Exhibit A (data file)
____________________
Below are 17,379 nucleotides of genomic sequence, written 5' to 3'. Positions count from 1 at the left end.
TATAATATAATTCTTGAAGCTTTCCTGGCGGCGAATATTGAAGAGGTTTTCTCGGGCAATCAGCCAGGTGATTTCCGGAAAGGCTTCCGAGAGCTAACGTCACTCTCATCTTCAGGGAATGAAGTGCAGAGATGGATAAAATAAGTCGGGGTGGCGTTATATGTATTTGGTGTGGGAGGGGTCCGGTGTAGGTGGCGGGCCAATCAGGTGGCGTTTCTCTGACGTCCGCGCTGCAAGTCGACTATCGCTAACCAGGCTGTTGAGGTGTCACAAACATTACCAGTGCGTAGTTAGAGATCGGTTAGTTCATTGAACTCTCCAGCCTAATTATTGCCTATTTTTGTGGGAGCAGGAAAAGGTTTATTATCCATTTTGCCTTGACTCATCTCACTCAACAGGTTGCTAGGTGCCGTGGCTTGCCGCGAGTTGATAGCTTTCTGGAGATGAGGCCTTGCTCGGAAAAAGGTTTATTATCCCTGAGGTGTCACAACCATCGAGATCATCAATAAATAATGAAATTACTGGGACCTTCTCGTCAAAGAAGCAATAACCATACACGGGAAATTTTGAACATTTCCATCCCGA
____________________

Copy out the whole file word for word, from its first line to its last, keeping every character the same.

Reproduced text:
Below are 17,379 nucleotides of genomic sequence, written 5' to 3'. Positions count from 1 at the left end.
TATAATATAATTCTTGAAGCTTTCCTGGCGGCGAATATTGAAGAGGTTTTCTCGGGCAATCAGCCAGGTGATTTCCGGAAAGGCTTCCGAGAGCTAACGTCACTCTCATCTTCAGGGAATGAAGTGCAGAGATGGATAAAATAAGTCGGGGTGGCGTTATATGTATTTGGTGTGGGAGGGGTCCGGTGTAGGTGGCGGGCCAATCAGGTGGCGTTTCTCTGACGTCCGCGCTGCAAGTCGACTATCGCTAACCAGGCTGTTGAGGTGTCACAAACATTACCAGTGCGTAGTTAGAGATCGGTTAGTTCATTGAACTCTCCAGCCTAATTATTGCCTATTTTTGTGGGAGCAGGAAAAGGTTTATTATCCATTTTGCCTTGACTCATCTCACTCAACAGGTTGCTAGGTGCCGTGGCTTGCCGCGAGTTGATAGCTTTCTGGAGATGAGGCCTTGCTCGGAAAAAGGTTTATTATCCCTGAGGTGTCACAACCATCGAGATCATCAATAAATAATGAAATTACTGGGACCTTCTCGTCAAAGAAGCAATAACCATACACGGGAAATTTTGAACATTTCCATCCCGA